Amanda Knox won a victory in court today when she was granted a full review of crucial DNA evidence used to convict her of Meredith Kercher’s murder.
The appeal hopes of the American 23-year-old rest partly on having the evidence re-examined independently.
After a hearing lasting most of the day, the decision went in her favour, giving her family some hope that the guilty verdict may yet be overturned.
The evidence to be reviewed includes disputed DNA traces found on a knife allegedly used as the murder weapon and on the clasp of Miss Kercher's bra.
Lawyers representing Knox’s Italian ex-boyfriend Raffaele Sollecito, also jailed for the murder, requested a fresh look at this too.
Both legal teams maintain that this evidence was inconclusive and have also argued it may have been contaminated when analysed.
Knox was convicted last year of sexually assaulting and murdering the 21-year-old British student and was sentenced to 26 years in prison.
The trial in the Italian hilltop town of Perugia saw Sollecito sentenced to 25 years for the same crime.
Prosecutors said the brutal killing followed a sex game taken to the extreme, but the former couple have continued to protest their innocence from behind bars and are appealing against the verdict.
Knox’s mother, Edda Mellas, was in the Perugia court room for today’s hearing and welcomed the result.
She told Sky News: “There’s hope.”
University of Leeds student Miss Kercher, from Coulsdon, Surrey, was found dead on November 2, 2007 in her bedroom at the Perugia house she shared with Knox and others during her year abroad.
Her throat had been slit and her semi-naked body was partially covered by a duvet.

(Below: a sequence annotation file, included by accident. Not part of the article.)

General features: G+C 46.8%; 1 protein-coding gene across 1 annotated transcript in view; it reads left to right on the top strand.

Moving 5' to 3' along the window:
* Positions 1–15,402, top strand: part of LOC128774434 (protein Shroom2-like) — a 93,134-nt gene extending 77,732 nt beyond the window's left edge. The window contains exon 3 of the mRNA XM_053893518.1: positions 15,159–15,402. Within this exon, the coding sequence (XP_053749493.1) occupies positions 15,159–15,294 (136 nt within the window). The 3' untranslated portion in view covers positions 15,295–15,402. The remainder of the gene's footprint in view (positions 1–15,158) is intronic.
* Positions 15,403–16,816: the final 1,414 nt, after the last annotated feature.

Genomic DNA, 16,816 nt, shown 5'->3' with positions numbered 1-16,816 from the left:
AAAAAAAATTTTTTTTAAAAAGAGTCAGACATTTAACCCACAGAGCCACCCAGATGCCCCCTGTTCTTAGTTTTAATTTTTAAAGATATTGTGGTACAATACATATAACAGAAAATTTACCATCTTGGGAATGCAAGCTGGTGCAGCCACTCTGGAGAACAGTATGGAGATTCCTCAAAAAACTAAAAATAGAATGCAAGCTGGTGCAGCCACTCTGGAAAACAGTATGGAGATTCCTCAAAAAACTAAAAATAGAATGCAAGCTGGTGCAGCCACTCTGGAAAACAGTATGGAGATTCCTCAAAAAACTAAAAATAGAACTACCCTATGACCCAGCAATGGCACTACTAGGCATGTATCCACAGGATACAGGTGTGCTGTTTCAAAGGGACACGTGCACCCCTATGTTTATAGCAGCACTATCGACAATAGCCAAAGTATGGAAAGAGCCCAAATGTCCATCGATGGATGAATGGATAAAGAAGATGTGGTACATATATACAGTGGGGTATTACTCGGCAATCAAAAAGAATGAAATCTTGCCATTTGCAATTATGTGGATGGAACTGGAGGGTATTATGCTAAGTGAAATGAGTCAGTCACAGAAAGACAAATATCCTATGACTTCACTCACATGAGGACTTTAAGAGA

Prosecutor Giancarlo Costagliola had opposed the request by defence lawyers for a review of the DNA evidence, labelling it ``useless''.
He said: “This court has all the elements to be able to come to a decision.”
Lawyer Francesco Maresca, representing the Kercher family, had also been against a review.
After the decision went against them, Knox’s stepfather said it was “the first step in the right direction”.
Chris Mellas, 36, said: “We’re all pleased. It’s nice to have the first good decision in three years.
“Amanda is definitely hopeful. We’ve always had a little bit of that hope but this is the first time we have a reason for it.”
But the time frame for the review was “up in the air”, he added. It had originally been expected to take at least 60 days.
The court also granted permission for defence lawyers to introduce two new witnesses to the appeal process.
It was another boost for Knox, who cut a hunched and pale figure when she was escorted into the court room earlier to sit through a day of argument by the prosecution and civil parties in the case.
Meanwhile Rudy Guede, an Ivory Coast man jailed for the murder and sexual violence in separate proceedings, failed to get his conviction overturned at Italy’s highest court in Rome this week.